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INDIANAPOLIS– Research shows most people do not know every candidate listed on their ballot outside of president or governor.

However, it’s those local races that will impact voters more on a day-to-day basis.

Imagine a world where the upcoming election didn’t make you immediately think about the president, congress, or your next governor of Indiana.

“I’m not terribly optimistic that will happen, but that would be a nice world to live in,” said Steven Webster, an Assistant Professor of Political Science at Indiana University.

It’s unlikely because research shows local races impact you more often, but most people don’t even know who is on the ballot for things like school board or judge.

“It’s always kind of been this way,” said Webster. This is one of the paradoxes of democracy.”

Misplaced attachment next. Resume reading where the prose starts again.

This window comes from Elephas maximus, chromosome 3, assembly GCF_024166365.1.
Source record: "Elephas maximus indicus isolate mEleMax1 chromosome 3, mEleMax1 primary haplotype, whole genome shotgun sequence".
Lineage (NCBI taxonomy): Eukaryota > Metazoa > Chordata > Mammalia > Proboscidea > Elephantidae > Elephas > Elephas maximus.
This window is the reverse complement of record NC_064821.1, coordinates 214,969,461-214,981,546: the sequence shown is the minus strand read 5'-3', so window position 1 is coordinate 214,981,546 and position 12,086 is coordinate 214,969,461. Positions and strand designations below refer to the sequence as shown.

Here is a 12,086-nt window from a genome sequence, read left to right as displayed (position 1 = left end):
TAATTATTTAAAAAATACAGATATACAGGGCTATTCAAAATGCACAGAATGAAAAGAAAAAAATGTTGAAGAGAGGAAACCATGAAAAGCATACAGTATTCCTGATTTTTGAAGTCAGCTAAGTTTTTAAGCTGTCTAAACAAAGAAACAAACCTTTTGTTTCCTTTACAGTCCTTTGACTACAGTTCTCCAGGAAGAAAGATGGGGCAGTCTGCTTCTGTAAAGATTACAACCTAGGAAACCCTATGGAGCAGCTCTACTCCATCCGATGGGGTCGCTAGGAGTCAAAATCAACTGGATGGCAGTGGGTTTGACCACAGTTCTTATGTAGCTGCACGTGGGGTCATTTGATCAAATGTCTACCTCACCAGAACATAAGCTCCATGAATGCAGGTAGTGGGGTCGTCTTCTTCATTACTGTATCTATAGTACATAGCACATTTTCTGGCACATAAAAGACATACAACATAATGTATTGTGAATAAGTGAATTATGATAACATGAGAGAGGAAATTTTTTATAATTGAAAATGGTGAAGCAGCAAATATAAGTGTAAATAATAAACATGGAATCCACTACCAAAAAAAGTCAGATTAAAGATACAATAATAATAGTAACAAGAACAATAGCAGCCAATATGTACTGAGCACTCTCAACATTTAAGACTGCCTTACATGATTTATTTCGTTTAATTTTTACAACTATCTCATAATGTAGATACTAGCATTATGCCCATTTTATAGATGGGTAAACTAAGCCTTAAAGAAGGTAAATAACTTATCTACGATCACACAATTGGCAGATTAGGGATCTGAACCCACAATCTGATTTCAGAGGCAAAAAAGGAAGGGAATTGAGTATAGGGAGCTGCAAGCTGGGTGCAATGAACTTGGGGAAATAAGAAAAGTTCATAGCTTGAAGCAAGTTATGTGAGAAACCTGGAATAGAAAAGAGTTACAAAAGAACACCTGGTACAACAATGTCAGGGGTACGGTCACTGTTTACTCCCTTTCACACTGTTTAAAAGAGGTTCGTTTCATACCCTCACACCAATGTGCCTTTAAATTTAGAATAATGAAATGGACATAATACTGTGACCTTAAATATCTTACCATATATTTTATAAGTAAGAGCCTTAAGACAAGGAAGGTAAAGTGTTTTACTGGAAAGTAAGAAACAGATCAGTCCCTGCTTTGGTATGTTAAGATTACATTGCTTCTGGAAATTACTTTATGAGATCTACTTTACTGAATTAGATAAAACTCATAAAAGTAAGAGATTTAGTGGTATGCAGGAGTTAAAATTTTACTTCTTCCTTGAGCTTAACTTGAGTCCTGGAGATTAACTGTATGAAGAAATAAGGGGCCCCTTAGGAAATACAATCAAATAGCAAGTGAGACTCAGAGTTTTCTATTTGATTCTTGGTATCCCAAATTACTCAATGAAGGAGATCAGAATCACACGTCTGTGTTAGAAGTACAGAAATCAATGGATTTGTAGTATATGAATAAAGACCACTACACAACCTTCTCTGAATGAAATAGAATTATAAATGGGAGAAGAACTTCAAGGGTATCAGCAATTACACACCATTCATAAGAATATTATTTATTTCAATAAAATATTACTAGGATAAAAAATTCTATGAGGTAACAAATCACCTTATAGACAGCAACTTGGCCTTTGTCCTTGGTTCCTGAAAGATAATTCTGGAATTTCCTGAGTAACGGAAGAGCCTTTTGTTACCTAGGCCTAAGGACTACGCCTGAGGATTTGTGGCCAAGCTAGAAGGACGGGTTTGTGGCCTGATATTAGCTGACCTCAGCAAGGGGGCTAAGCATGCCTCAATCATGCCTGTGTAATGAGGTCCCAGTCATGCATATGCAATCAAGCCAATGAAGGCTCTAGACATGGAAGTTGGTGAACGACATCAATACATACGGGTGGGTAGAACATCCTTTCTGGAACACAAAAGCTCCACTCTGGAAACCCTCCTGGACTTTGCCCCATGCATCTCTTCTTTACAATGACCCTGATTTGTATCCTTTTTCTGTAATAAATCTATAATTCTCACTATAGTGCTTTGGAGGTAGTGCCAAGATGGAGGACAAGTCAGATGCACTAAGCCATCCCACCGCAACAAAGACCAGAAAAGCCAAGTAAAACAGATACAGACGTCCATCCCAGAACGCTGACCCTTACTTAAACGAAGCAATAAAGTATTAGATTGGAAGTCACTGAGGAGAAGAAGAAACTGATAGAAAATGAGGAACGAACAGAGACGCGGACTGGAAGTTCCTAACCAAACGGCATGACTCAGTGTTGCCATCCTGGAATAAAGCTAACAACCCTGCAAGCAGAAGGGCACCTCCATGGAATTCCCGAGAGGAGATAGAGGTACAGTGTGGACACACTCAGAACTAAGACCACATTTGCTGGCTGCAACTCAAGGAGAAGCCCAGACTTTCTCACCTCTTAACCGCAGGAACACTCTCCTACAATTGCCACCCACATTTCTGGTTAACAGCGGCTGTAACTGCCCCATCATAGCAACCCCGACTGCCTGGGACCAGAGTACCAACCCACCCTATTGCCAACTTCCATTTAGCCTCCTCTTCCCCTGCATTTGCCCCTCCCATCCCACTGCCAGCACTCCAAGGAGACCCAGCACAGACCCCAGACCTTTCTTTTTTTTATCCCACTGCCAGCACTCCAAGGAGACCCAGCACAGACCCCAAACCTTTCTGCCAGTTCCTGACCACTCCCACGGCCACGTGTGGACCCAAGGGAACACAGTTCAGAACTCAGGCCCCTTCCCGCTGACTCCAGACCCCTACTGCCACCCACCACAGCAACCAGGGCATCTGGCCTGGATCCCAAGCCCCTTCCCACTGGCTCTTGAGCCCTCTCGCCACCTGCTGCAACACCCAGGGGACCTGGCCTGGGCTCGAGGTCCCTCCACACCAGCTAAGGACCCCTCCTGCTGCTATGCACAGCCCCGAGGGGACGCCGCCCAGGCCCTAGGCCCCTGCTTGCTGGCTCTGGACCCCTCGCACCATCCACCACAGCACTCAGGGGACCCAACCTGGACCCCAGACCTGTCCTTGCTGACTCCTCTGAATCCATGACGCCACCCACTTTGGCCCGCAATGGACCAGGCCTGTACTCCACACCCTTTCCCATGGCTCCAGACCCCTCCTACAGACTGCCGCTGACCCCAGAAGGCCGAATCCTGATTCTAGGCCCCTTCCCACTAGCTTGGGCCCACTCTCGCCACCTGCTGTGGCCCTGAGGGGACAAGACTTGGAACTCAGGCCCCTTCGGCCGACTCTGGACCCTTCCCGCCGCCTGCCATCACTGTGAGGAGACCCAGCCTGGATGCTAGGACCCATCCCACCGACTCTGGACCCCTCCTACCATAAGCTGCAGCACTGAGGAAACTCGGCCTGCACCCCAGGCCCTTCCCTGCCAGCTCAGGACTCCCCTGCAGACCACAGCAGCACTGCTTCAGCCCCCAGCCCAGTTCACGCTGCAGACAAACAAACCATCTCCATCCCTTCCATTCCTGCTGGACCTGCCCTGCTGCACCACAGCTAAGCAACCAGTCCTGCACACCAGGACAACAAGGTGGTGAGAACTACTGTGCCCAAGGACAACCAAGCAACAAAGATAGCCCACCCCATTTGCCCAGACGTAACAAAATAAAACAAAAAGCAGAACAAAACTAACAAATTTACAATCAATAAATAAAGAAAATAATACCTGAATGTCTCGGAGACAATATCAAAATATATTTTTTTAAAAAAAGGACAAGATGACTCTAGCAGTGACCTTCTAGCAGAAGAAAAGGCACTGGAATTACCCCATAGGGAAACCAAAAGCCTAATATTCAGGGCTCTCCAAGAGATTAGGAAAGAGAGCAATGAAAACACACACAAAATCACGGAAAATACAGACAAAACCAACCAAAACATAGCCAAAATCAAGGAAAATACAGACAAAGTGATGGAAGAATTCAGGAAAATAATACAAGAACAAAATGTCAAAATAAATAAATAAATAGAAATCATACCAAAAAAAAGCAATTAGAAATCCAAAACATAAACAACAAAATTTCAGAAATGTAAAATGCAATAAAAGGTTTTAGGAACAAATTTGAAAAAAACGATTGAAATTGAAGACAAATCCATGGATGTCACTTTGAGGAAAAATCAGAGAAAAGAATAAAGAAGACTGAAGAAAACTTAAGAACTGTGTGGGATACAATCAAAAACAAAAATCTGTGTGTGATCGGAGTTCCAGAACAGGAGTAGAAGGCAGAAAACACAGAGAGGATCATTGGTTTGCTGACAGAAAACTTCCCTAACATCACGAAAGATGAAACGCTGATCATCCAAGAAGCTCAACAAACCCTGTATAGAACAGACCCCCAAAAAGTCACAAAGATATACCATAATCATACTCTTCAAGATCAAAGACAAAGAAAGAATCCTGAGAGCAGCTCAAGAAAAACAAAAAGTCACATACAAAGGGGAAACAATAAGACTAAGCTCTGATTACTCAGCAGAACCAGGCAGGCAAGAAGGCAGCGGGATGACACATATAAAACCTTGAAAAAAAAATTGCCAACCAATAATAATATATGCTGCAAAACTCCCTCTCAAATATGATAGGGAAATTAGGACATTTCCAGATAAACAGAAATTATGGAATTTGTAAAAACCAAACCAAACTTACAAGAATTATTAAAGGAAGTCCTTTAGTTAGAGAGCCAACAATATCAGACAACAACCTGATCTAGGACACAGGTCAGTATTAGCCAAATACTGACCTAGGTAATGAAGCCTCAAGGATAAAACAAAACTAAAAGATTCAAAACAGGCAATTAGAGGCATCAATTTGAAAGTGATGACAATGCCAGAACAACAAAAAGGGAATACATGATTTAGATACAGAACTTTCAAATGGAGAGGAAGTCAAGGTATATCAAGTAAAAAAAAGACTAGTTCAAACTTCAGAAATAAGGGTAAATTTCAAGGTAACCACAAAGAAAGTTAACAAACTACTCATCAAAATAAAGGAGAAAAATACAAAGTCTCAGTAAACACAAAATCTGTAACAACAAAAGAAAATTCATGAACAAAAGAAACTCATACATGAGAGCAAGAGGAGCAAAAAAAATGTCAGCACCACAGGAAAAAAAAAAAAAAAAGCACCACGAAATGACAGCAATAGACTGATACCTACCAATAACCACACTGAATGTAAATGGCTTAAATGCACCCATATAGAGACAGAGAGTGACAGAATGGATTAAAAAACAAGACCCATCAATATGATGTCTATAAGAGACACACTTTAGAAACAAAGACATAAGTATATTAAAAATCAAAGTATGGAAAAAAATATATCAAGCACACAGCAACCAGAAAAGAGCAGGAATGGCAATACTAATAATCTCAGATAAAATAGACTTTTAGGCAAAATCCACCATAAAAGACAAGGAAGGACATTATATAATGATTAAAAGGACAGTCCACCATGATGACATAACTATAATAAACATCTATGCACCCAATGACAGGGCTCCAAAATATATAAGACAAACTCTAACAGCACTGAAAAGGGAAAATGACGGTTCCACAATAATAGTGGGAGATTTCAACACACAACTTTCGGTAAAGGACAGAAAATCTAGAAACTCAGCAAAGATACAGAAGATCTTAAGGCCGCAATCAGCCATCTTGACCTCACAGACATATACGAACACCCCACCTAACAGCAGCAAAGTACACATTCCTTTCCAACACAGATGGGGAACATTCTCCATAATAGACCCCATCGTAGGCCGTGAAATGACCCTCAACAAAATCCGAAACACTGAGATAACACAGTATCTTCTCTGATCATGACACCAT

Webster said most people use their party affiliation to guide who they choose if they don’t know anything about a candidate.

“Since school board officials, in particular, don’t have this partisan label, I think we are seeing lots of people not voting for these races because of that,” said Webster.

Rise Indy is hoping to change this trend.

“Any world-class city requires a thriving public education system,” said Jasmin Shaheed Young, President and CEO of Rise Indy.

The organization brought more than 5,000 community members together to create a report on how to make education better in Indiana.

The idea is voters can use it as a guide when choosing which candidate is the best fit to improve schools.

“How do we make sure that students aren’t falling even further behind?” said Young.

She recommends looking up who is on your ballot ahead of time and researching them by visiting their websites, social media pages, or other local voter resources. Many candidates host meet and greets in person or virtually.

If you’re looking for easy resources to research local judge races, click here.

To see the races you’ll be voting on, head to, and click who’s on the ballot.